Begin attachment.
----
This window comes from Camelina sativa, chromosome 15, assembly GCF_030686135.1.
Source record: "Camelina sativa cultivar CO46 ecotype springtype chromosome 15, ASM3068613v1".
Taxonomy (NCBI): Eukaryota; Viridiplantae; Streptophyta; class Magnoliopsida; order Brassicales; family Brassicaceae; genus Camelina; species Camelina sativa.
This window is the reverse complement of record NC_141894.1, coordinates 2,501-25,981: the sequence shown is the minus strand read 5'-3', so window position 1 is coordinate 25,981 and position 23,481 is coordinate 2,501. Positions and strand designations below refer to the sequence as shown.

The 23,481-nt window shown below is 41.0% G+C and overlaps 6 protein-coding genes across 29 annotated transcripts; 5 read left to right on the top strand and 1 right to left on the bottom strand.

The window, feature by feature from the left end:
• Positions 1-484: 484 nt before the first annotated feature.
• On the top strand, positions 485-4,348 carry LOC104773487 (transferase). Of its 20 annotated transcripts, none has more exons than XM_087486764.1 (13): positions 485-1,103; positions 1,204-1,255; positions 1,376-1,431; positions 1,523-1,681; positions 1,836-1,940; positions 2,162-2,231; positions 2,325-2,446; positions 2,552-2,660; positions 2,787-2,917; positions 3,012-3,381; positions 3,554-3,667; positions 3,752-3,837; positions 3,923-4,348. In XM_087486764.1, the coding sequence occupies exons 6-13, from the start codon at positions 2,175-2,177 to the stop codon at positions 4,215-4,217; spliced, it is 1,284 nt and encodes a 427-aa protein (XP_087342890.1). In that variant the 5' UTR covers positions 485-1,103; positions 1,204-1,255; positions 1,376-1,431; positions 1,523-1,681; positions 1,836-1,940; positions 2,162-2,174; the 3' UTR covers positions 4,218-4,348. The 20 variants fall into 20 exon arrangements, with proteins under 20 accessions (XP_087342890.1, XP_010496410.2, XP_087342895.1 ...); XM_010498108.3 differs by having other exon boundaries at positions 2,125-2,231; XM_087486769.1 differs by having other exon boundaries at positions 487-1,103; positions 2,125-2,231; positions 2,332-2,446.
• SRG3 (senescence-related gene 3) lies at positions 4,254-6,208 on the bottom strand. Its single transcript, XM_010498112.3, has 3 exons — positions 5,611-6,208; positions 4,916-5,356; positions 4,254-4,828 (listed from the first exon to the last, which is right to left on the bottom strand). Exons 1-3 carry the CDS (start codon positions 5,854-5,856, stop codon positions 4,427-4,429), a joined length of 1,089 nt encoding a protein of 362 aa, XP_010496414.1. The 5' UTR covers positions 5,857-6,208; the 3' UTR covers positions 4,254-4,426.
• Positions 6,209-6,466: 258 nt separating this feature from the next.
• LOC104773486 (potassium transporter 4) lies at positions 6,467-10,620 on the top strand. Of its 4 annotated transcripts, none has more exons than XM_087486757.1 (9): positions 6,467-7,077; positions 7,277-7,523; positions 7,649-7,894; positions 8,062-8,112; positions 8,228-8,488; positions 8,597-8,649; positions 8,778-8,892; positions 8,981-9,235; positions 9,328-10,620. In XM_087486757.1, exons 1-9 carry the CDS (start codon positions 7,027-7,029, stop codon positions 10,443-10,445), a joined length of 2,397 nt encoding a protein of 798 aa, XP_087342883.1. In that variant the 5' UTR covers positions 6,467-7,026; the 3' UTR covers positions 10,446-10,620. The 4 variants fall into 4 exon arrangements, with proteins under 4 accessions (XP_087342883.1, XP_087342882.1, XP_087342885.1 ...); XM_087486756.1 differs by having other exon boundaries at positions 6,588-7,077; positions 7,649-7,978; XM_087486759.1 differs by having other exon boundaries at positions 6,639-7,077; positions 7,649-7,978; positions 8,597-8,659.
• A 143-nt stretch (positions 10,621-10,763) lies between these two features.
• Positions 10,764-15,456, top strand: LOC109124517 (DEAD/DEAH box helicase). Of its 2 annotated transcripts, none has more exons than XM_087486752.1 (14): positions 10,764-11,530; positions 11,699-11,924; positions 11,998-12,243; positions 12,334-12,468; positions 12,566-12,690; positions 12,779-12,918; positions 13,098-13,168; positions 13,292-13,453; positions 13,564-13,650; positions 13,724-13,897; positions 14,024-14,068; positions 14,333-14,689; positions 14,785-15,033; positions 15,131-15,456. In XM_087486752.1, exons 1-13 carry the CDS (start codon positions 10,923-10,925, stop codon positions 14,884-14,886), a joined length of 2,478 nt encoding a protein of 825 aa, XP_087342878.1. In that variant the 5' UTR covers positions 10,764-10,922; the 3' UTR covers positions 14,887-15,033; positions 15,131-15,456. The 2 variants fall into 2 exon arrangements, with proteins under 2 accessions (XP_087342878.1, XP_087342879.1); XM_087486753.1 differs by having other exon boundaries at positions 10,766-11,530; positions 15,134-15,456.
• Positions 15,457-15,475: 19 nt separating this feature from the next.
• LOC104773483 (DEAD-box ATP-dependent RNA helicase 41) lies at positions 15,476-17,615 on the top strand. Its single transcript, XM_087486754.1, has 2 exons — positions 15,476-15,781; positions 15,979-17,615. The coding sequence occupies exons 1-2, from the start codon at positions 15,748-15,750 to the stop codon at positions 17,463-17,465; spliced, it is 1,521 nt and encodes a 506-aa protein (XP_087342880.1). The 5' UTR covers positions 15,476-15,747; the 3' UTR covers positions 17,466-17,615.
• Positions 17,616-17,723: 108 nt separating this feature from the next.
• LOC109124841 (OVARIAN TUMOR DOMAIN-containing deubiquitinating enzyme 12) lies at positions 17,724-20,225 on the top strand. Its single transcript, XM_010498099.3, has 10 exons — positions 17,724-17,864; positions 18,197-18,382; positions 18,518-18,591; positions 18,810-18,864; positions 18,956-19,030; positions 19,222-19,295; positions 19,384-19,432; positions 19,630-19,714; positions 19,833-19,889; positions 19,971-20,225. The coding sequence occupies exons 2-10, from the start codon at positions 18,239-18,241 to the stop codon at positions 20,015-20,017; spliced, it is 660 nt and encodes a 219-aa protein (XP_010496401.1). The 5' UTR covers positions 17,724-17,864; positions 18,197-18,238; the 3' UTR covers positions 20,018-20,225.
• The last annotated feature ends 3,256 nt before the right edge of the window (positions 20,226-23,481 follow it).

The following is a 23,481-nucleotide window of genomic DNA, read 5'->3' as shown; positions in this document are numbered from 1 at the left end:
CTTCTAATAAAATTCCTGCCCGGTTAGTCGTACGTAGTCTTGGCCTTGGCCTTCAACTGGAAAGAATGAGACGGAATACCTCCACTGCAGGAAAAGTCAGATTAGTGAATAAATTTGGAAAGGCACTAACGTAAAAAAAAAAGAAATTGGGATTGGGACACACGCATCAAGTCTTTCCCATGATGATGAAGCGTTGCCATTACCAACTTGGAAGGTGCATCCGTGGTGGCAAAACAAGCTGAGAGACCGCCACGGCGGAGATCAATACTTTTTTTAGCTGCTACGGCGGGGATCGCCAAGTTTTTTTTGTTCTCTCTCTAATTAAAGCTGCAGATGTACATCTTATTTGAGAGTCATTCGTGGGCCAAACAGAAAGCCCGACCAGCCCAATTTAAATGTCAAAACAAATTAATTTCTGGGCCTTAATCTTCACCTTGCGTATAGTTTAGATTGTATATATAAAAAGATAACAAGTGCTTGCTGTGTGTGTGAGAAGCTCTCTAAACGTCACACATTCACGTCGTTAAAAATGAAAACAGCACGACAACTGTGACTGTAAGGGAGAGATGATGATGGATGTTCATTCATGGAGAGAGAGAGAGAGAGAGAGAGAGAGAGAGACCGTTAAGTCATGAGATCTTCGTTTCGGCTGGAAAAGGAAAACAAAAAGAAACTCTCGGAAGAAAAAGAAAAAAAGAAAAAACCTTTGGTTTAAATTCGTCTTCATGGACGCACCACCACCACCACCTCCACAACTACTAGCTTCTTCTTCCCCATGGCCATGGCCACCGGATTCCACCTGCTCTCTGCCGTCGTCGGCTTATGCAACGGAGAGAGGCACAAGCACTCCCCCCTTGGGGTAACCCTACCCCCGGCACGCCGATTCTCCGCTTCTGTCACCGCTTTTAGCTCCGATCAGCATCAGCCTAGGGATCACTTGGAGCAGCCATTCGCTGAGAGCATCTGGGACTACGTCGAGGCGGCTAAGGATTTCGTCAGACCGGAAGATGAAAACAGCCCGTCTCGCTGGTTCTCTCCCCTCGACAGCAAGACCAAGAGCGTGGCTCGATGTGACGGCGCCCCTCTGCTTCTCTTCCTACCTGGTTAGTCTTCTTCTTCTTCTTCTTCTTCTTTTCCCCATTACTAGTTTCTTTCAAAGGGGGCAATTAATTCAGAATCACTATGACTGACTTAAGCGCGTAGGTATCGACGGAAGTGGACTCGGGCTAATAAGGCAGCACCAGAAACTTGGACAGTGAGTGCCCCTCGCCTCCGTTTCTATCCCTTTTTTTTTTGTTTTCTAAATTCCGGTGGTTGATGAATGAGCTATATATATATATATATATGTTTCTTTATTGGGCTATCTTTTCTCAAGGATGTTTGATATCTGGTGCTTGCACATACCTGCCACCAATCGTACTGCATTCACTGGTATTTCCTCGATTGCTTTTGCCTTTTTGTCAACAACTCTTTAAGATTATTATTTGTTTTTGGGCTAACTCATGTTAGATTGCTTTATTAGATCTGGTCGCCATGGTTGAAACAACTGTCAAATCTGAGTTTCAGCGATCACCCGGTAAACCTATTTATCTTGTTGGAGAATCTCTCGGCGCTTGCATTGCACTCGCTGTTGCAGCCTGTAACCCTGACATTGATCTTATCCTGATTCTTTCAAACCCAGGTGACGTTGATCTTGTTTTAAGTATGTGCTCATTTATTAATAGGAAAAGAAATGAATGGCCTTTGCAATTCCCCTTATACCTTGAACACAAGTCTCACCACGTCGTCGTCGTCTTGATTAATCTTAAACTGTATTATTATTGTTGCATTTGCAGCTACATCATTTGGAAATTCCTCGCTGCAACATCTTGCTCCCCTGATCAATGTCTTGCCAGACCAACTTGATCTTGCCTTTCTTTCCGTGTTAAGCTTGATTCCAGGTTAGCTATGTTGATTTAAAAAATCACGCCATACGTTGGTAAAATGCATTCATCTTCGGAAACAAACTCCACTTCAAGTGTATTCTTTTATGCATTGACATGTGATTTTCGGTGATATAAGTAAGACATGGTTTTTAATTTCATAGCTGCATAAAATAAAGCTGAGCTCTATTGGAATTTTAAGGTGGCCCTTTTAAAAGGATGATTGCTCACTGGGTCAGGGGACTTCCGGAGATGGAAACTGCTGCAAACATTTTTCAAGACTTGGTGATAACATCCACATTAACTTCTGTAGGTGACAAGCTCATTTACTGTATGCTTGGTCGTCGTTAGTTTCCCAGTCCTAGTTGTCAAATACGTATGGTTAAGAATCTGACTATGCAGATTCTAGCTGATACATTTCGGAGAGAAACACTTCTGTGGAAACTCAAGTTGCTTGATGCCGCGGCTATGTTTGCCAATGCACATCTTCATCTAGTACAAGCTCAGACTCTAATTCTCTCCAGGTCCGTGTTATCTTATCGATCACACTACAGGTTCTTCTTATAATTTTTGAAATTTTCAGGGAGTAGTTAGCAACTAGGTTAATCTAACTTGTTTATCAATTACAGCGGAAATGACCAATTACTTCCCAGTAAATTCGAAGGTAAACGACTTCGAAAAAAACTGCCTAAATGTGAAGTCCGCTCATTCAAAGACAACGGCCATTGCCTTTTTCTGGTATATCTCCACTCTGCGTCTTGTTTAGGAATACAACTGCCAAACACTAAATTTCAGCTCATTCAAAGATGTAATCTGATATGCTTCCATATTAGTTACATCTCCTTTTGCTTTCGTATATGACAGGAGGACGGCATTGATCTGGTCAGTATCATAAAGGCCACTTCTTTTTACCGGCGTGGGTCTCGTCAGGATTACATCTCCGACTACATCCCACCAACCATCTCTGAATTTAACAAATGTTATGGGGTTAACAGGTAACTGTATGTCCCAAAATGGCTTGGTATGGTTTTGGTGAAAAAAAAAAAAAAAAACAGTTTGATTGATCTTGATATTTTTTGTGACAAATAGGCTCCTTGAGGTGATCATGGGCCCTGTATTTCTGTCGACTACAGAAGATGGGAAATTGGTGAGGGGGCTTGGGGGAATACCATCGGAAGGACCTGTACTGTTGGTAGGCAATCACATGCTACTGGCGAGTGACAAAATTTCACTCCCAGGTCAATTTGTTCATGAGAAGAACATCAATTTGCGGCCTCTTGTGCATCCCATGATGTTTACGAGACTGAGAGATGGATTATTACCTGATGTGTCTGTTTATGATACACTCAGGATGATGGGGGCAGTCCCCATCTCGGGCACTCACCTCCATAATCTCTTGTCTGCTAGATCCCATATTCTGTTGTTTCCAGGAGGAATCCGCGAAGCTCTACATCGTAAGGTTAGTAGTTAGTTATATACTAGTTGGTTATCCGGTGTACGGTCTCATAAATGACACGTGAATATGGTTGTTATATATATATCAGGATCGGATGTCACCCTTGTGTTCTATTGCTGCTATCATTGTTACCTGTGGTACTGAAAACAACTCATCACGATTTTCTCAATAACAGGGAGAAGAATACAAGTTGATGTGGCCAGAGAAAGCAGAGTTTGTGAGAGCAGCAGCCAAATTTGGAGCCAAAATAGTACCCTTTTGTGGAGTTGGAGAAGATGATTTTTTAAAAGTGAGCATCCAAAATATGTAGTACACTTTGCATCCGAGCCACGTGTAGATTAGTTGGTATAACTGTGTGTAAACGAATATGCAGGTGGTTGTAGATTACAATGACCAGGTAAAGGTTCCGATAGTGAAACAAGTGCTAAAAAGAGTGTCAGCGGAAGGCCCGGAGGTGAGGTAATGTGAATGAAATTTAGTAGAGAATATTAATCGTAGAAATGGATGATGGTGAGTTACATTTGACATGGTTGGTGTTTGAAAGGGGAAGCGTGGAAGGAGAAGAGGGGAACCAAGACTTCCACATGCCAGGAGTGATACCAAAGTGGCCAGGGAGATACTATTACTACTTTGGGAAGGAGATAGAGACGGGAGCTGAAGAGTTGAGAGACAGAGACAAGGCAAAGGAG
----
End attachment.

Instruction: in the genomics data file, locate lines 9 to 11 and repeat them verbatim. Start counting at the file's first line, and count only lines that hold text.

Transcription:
• SRG3 (senescence-related gene 3) lies at positions 4,254-6,208 on the bottom strand. Its single transcript, XM_010498112.3, has 3 exons — positions 5,611-6,208; positions 4,916-5,356; positions 4,254-4,828 (listed from the first exon to the last, which is right to left on the bottom strand). Exons 1-3 carry the CDS (start codon positions 5,854-5,856, stop codon positions 4,427-4,429), a joined length of 1,089 nt encoding a protein of 362 aa, XP_010496414.1. The 5' UTR covers positions 5,857-6,208; the 3' UTR covers positions 4,254-4,426.
• Positions 6,209-6,466: 258 nt separating this feature from the next.
• LOC104773486 (potassium transporter 4) lies at positions 6,467-10,620 on the top strand. Of its 4 annotated transcripts, none has more exons than XM_087486757.1 (9): positions 6,467-7,077; positions 7,277-7,523; positions 7,649-7,894; positions 8,062-8,112; positions 8,228-8,488; positions 8,597-8,649; positions 8,778-8,892; positions 8,981-9,235; positions 9,328-10,620. In XM_087486757.1, exons 1-9 carry the CDS (start codon positions 7,027-7,029, stop codon positions 10,443-10,445), a joined length of 2,397 nt encoding a protein of 798 aa, XP_087342883.1. In that variant the 5' UTR covers positions 6,467-7,026; the 3' UTR covers positions 10,446-10,620. The 4 variants fall into 4 exon arrangements, with proteins under 4 accessions (XP_087342883.1, XP_087342882.1, XP_087342885.1 ...); XM_087486756.1 differs by having other exon boundaries at positions 6,588-7,077; positions 7,649-7,978; XM_087486759.1 differs by having other exon boundaries at positions 6,639-7,077; positions 7,649-7,978; positions 8,597-8,659.